Buying Spices at the Waterfront Green Market

Susannah Nokovic Winters Simpson

Susannah Nokovic Winters Simpson

Saturday is overcast.  My husband and I are only married four months and we are doing things we think married people do like agreeing to pay to use the parking garage, then holding hands as we climb down four flights of concrete stairs, stairwell covered with murals: marine blue, summer yellow, leaf green,  these scrolled in black spray paint, personal slogans, and symbols. The market is listed as ‘The Best Green Market in the Country,"  and though we live half a mile from Royal Palm Beach's Green Market, we wanted to see what the "Best" looked like. A woman with a French accent dressed in black is selling spices and teas. She said my turquoise dress and glass beads were "Perfect for your coloring" which they are, but I reminded myself that, after all, she is selling things, making small talk to make a sale. The words on the labels are enough to prompt a sale: Turkish asafoetida, zhug from Yemen,  cinnamon from Vietnam, Moroccan Atlas Blend, curries from Africa, Sri Lanka, Thailand, Japan, India, African Bird's Eye powder, Ras El Hanout, Baharat, Cote D'Azur, white peony, tamarind, coriander. Today, we all walk away from the news, the guns, the deaths, the controversies. Instead, we are walking by booths of hand-turned wooden bowls and pepper mills, and greeting cards that sprout wildflowers from recycled paper. Send your Abuela, your Grammy, a note across the country. These seeds embedded in the card will sprout in her garden. Lots of dogs, lots of bicycles, We are there to touch and eat and see and smell hope. Blends of tea and people, spices and lineage, heritage from across the globe, we meander among each other. A beautiful young man and his lover are smelling a spice blend from South Africa, he says "I am  South African--let me see." I pick up a bag labeled "Afghan," open the resealable seam on the small bag, bury my nose in it. It all comes flooding back, my childhood in Kabul, the rice pilau, the kabobs. I tell her "I grew up in Afghanistan" she nods, she is not surprised. The marketgoers must tell her their stories as they smell home in small baggies on her table.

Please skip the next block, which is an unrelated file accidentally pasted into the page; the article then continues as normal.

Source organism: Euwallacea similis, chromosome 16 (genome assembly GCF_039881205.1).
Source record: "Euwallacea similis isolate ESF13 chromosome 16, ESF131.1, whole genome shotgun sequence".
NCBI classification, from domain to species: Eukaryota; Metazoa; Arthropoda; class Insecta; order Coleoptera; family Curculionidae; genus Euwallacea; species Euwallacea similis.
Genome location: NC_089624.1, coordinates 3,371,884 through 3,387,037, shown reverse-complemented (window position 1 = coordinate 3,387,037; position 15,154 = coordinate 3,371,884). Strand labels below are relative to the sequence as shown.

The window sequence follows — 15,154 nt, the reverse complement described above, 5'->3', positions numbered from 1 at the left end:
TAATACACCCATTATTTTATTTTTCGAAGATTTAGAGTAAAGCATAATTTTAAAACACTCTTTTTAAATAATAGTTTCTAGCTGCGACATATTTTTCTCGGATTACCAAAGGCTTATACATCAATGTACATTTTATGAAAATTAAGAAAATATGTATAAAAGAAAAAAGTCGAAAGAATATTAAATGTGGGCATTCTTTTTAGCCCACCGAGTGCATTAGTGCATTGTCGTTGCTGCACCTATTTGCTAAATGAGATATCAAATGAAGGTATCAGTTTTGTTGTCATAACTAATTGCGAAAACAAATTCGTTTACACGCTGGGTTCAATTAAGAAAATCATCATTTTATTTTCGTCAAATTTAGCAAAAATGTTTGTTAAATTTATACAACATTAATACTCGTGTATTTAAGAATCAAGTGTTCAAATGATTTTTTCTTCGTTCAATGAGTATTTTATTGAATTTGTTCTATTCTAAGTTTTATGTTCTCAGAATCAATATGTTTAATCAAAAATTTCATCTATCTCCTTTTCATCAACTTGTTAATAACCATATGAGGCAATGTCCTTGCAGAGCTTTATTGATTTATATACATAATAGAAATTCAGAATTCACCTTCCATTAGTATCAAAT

Susannah W Simpson’s work has been widely published and anthologized. Founder and Co-Director of the Performance Poets of the Palm Beaches Monthly Reading Series, her book Geography of Love & Exile was published in 2016.

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